In an October 15, 2014 article by Greg Zoroya featured in USA Today, which cites an NPR story from the same day, the author points out that a small number of Westerners – in this case, Dutch bikers – are heading over to Iraqi Kurdistan to fight the Islamic State (also known as IS, ISIS, or ISIL). This would seem to fit with a long, if not always glorious, tradition of men following the sound of the guns to fight in foreign wars.

When one pictures roguish expatriate freedom fighters engaged in combat in faraway lands, one thinks of the French Foreign Legion, Americans in the Spanish Civil War, or Americans who fought in the Boer Wars in the late 19th and early 20th centuries. In fact, in the case of American-citizen foreign fighters, sometimes U.S. persons side with a cause embraced by their own country (like those Americans who fight alongside the Israeli Defense Forces, broadly speaking), and sometimes they side with America’s enemies, such as those fighting alongside al-Qa’ida and the Islamic State.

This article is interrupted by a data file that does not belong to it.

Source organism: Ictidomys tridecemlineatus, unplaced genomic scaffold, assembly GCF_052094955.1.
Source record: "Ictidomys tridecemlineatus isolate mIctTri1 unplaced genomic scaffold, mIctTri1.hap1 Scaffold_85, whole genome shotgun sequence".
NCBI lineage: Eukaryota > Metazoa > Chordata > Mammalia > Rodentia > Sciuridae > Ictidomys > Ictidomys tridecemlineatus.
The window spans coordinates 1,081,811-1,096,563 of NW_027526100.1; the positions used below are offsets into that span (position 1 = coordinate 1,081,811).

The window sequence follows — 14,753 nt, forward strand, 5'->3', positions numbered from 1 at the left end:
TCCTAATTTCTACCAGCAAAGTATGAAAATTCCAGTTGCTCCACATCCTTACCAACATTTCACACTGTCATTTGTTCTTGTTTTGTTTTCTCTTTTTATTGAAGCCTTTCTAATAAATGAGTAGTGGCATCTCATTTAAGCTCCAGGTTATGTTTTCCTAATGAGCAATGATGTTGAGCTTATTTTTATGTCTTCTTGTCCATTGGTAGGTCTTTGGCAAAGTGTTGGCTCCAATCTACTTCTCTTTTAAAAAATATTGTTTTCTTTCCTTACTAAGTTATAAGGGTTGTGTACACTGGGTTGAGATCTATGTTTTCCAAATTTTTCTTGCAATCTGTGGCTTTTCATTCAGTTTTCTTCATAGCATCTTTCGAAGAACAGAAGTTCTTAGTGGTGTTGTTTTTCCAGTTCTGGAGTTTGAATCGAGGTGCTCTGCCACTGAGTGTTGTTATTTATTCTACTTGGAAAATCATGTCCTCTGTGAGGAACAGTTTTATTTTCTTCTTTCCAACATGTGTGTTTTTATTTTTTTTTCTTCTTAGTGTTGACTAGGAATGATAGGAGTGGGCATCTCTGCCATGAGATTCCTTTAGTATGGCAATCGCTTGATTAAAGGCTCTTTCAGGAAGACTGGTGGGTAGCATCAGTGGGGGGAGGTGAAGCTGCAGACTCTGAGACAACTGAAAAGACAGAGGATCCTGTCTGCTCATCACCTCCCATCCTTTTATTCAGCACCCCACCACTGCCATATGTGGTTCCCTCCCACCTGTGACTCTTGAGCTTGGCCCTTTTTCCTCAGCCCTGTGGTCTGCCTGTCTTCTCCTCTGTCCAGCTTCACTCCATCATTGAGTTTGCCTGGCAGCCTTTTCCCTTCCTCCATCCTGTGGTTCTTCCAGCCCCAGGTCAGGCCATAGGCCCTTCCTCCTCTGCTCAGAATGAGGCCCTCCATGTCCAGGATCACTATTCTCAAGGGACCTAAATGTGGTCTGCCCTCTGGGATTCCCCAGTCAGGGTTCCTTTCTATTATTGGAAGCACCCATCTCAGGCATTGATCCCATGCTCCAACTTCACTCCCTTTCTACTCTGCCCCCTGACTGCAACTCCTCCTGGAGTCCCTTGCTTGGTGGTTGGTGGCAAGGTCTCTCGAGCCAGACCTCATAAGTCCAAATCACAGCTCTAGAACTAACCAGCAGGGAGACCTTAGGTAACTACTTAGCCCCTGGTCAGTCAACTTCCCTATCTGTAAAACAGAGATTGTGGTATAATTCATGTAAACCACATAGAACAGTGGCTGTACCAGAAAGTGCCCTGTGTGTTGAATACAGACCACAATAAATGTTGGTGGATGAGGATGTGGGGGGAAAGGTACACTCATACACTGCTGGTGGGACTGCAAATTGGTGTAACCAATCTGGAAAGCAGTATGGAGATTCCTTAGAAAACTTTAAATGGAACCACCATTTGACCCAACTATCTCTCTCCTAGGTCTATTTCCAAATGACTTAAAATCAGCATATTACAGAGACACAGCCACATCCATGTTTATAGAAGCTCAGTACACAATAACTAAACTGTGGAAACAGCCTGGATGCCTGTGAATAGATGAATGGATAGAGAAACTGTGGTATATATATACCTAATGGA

According to Zoroya’s article, the Dutch bikers going over to fight ISIS are lining up with the Kurds in northern Iraq. This seems a wise move, if they were looking for a solid and reliable fighting force with which to join the fray. It seems your most realistic options are: join the Iraqi Army as a volunteer; join up with a Shia militia that might be battling ISIS; sign up with the Syria-based Kurdish fighters; or volunteer with the northern-Iraq based Kurds—the Patriotic Union of Kurdistan (PUK) or the Kurdistan Democratic Party (KDP).

If you are an American and you have a taste for some fighting, you feel like the Islamic State is the scourge of the Earth and needs eradication, and you find yourself considering joining the fight, then let me offer you some advice. Firstly, neither I nor this website is recommending you go over and fight (I can smell a lawsuit now…), but if you do go, I recommend you join either the KDP or PUK. Simply put, the Kurds in northern Iraq genuinely like the United States and Americans, and they appreciate what we have done for them over the last roughly two decades. You are likely to find a welcoming army in Kurdish northern Iraq, in the Peshmerga, and one that will appreciate your desire to fight alongside their warriors.